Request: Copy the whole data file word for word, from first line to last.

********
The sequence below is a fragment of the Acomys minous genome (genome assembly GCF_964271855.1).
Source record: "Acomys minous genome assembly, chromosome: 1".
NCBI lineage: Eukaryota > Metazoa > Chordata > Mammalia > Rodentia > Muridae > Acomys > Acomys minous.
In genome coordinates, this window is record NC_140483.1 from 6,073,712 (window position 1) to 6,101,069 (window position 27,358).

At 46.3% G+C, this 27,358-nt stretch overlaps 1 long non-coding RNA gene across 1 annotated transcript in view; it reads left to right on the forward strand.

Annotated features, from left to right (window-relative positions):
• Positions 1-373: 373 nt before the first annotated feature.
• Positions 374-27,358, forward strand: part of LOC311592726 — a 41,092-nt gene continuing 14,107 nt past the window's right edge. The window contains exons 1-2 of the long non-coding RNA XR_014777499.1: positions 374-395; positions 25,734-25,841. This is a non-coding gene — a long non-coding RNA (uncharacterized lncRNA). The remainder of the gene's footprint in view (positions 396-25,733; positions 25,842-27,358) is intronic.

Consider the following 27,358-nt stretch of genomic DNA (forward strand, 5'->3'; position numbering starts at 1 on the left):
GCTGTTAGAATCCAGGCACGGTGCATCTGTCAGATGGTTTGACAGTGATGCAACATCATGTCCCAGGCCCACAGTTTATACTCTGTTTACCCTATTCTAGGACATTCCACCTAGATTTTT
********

The sequence below is a fragment of the Acomys minous genome (genome assembly GCF_964271855.1).
Source record: "Acomys minous genome assembly, chromosome: 1".
NCBI lineage: Eukaryota > Metazoa > Chordata > Mammalia > Rodentia > Muridae > Acomys > Acomys minous.
In genome coordinates, this window is record NC_140483.1 from 6,073,712 (window position 1) to 6,101,069 (window position 27,358).

At 46.3% G+C, this 27,358-nt stretch overlaps 1 long non-coding RNA gene across 1 annotated transcript in view; it reads left to right on the forward strand.

Annotated features, from left to right (window-relative positions):
• Positions 1-373: 373 nt before the first annotated feature.
• Positions 374-27,358, forward strand: part of LOC311592726 — a 41,092-nt gene continuing 14,107 nt past the window's right edge. The window contains exons 1-2 of the long non-coding RNA XR_014777499.1: positions 374-395; positions 25,734-25,841. This is a non-coding gene — a long non-coding RNA (uncharacterized lncRNA). The remainder of the gene's footprint in view (positions 396-25,733; positions 25,842-27,358) is intronic.

Consider the following 27,358-nt stretch of genomic DNA (forward strand, 5'->3'; position numbering starts at 1 on the left):
GCTGTTAGAATCCAGGCACGGTGCATCTGTCAGATGGTTTGACAGTGATGCAACATCATGTCCCAGGCCCACAGTTTATACTCTGTTTACCCTATTCTAGGACATTCCACCTAGATTTTT